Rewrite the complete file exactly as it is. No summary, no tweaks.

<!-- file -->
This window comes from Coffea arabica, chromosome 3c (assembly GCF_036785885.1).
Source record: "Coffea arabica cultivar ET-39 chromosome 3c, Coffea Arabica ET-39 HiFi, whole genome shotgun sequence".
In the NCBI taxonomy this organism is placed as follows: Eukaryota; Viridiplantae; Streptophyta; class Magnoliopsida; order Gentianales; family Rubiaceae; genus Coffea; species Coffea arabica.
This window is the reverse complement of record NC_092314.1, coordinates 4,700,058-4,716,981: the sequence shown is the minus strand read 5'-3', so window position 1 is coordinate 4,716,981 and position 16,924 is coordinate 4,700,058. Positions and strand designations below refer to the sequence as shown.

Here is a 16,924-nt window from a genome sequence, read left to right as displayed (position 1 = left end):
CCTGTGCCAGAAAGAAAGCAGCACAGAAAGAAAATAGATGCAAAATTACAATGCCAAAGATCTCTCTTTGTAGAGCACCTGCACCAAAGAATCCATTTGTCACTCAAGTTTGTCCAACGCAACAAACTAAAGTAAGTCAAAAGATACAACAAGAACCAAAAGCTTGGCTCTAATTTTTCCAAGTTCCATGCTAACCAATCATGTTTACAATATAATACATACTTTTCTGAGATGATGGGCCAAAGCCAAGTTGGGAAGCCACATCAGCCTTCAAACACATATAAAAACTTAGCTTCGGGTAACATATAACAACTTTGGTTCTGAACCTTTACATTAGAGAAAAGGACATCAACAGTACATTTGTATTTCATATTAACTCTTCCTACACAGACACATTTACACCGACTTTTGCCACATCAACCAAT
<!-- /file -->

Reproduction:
This window comes from Coffea arabica, chromosome 3c (assembly GCF_036785885.1).
Source record: "Coffea arabica cultivar ET-39 chromosome 3c, Coffea Arabica ET-39 HiFi, whole genome shotgun sequence".
In the NCBI taxonomy this organism is placed as follows: Eukaryota; Viridiplantae; Streptophyta; class Magnoliopsida; order Gentianales; family Rubiaceae; genus Coffea; species Coffea arabica.
This window is the reverse complement of record NC_092314.1, coordinates 4,700,058-4,716,981: the sequence shown is the minus strand read 5'-3', so window position 1 is coordinate 4,716,981 and position 16,924 is coordinate 4,700,058. Positions and strand designations below refer to the sequence as shown.

Here is a 16,924-nt window from a genome sequence, read left to right as displayed (position 1 = left end):
CCTGTGCCAGAAAGAAAGCAGCACAGAAAGAAAATAGATGCAAAATTACAATGCCAAAGATCTCTCTTTGTAGAGCACCTGCACCAAAGAATCCATTTGTCACTCAAGTTTGTCCAACGCAACAAACTAAAGTAAGTCAAAAGATACAACAAGAACCAAAAGCTTGGCTCTAATTTTTCCAAGTTCCATGCTAACCAATCATGTTTACAATATAATACATACTTTTCTGAGATGATGGGCCAAAGCCAAGTTGGGAAGCCACATCAGCCTTCAAACACATATAAAAACTTAGCTTCGGGTAACATATAACAACTTTGGTTCTGAACCTTTACATTAGAGAAAAGGACATCAACAGTACATTTGTATTTCATATTAACTCTTCCTACACAGACACATTTACACCGACTTTTGCCACATCAACCAAT